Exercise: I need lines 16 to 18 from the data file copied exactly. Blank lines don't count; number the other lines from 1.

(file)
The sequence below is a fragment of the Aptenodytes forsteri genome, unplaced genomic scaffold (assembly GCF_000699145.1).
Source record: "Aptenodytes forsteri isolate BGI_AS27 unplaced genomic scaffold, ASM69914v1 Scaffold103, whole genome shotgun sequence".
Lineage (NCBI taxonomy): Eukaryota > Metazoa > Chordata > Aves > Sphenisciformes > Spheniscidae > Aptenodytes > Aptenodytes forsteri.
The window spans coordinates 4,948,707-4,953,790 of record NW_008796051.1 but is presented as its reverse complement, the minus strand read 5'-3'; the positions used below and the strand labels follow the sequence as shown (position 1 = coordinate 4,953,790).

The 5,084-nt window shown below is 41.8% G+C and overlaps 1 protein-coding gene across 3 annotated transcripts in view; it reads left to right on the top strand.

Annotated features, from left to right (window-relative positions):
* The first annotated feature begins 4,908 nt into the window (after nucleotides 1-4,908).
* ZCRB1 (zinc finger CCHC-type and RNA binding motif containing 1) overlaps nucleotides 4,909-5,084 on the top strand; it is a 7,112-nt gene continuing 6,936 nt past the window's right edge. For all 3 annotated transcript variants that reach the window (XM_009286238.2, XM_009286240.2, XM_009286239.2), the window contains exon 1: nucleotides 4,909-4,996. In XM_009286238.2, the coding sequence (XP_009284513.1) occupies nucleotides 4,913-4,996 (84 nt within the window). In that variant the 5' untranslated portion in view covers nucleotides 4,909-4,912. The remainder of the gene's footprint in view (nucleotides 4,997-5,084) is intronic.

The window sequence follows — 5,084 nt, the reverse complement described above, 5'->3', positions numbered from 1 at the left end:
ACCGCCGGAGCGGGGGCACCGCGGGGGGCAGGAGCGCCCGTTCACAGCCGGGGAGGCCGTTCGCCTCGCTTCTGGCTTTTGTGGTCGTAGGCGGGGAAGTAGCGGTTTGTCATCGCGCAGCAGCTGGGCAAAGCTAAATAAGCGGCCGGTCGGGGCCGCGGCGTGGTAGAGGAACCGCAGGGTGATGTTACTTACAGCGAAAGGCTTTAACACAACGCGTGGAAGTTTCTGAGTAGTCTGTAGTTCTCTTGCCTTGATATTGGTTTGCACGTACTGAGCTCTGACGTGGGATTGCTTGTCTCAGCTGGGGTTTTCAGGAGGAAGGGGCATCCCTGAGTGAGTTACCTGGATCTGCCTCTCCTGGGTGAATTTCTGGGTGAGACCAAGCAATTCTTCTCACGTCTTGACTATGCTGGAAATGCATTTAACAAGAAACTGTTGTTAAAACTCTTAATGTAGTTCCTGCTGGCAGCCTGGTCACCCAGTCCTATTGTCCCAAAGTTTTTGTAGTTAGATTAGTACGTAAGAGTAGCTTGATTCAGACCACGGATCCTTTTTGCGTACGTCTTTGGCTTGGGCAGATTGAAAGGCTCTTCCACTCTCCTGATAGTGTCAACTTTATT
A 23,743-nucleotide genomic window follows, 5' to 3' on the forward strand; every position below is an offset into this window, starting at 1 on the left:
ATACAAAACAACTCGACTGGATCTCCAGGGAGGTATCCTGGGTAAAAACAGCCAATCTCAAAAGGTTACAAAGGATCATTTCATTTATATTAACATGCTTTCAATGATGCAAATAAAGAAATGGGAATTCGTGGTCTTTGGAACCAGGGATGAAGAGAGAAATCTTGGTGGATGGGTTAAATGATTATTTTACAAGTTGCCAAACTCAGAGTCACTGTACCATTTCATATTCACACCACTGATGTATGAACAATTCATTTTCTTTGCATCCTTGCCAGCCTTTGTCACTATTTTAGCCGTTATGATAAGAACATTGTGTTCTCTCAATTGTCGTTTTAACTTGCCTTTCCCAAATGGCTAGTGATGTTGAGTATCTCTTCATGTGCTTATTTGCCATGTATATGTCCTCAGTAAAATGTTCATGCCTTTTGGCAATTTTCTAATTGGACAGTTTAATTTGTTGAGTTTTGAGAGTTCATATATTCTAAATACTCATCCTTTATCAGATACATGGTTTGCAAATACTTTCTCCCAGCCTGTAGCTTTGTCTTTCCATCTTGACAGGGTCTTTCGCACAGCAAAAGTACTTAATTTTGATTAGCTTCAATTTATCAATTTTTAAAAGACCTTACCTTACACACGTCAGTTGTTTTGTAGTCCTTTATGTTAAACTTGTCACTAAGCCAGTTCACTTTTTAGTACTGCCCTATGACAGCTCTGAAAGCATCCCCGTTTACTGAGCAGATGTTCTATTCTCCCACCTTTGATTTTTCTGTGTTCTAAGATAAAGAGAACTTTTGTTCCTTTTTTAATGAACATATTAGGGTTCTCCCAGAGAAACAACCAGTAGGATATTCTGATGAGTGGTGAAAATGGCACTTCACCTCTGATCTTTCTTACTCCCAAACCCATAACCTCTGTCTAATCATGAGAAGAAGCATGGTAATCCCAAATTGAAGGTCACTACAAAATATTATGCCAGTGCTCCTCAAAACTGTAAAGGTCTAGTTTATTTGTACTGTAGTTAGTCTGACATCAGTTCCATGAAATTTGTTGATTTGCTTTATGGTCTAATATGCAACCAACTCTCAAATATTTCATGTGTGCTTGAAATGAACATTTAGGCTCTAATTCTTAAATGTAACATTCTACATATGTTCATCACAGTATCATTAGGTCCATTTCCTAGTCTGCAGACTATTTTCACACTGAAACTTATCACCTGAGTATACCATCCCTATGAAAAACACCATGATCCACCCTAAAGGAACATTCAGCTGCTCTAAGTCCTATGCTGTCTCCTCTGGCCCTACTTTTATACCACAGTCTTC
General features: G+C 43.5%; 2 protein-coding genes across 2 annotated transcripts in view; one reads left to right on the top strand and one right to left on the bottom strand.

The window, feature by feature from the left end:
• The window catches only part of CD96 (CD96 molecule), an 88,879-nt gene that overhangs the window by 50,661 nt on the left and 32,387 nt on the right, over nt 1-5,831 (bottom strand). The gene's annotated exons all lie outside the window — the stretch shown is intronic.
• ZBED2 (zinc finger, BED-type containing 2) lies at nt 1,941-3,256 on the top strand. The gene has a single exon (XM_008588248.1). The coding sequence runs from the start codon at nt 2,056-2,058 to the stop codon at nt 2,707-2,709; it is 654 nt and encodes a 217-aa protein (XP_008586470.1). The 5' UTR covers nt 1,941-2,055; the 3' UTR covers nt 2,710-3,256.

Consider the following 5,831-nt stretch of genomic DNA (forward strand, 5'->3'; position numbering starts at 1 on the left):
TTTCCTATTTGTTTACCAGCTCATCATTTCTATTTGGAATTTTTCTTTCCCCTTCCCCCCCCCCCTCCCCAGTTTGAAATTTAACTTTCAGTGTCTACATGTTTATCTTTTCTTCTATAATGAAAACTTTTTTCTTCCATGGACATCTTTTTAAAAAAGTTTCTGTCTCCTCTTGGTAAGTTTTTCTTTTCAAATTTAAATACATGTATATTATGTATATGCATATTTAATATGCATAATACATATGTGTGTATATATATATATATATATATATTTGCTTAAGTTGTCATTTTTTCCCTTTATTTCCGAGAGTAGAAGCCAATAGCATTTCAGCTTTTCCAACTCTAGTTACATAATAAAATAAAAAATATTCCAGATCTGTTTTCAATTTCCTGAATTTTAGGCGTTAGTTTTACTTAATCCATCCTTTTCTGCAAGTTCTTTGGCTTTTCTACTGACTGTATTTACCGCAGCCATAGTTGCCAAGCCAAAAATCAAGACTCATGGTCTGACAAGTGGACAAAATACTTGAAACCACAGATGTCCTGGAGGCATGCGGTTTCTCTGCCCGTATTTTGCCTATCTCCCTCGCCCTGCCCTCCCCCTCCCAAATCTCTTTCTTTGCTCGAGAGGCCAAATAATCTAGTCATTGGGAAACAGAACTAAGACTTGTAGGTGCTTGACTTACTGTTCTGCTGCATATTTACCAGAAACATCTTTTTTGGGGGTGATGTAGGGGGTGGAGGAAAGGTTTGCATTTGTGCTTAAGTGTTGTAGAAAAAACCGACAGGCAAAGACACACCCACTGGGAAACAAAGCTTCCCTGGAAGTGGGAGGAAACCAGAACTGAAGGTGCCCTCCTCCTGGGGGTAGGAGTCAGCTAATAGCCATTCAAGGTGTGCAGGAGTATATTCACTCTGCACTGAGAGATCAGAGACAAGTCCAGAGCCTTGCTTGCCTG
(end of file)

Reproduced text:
• ZBED2 (zinc finger, BED-type containing 2) lies at nt 1,941-3,256 on the top strand. The gene has a single exon (XM_008588248.1). The coding sequence runs from the start codon at nt 2,056-2,058 to the stop codon at nt 2,707-2,709; it is 654 nt and encodes a 217-aa protein (XP_008586470.1). The 5' UTR covers nt 1,941-2,055; the 3' UTR covers nt 2,710-3,256.

Consider the following 5,831-nt stretch of genomic DNA (forward strand, 5'->3'; position numbering starts at 1 on the left):
TTTCCTATTTGTTTACCAGCTCATCATTTCTATTTGGAATTTTTCTTTCCCCTTCCCCCCCCCCCTCCCCAGTTTGAAATTTAACTTTCAGTGTCTACATGTTTATCTTTTCTTCTATAATGAAAACTTTTTTCTTCCATGGACATCTTTTTAAAAAAGTTTCTGTCTCCTCTTGGTAAGTTTTTCTTTTCAAATTTAAATACATGTATATTATGTATATGCATATTTAATATGCATAATACATATGTGTGTATATATATATATATATATATATTTGCTTAAGTTGTCATTTTTTCCCTTTATTTCCGAGAGTAGAAGCCAATAGCATTTCAGCTTTTCCAACTCTAGTTACATAATAAAATAAAAAATATTCCAGATCTGTTTTCAATTTCCTGAATTTTAGGCGTTAGTTTTACTTAATCCATCCTTTTCTGCAAGTTCTTTGGCTTTTCTACTGACTGTATTTACCGCAGCCATAGTTGCCAAGCCAAAAATCAAGACTCATGGTCTGACAAGTGGACAAAATACTTGAAACCACAGATGTCCTGGAGGCATGCGGTTTCTCTGCCCGTATTTTGCCTATCTCCCTCGCCCTGCCCTCCCCCTCCCAAATCTCTTTCTTTGCTCGAGAGGCCAAATAATCTAGTCATTGGGAAACAGAACTAAGACTTGTAGGTGCTTGACTTACTGTTCTGCTGCATATTTACCAGAAACATCTTTTTTGGGGGTGATGTAGGGGGTGGAGGAAAGGTTTGCATTTGTGCTTAAGTGTTGTAGAAAAAACCGACAGGCAAAGACACACCCACTGGGAAACAAAGCTTCCCTGGAAGTGGGAGGAAACCAGAACTGAAGGTGCCCTCCTCCTGGGGGTAGGAGTCAGCTAATAGCCATTCAAGGTGTGCAGGAGTATATTCACTCTGCACTGAGAGATCAGAGACAAGTCCAGAGCCTTGCTTGCCTG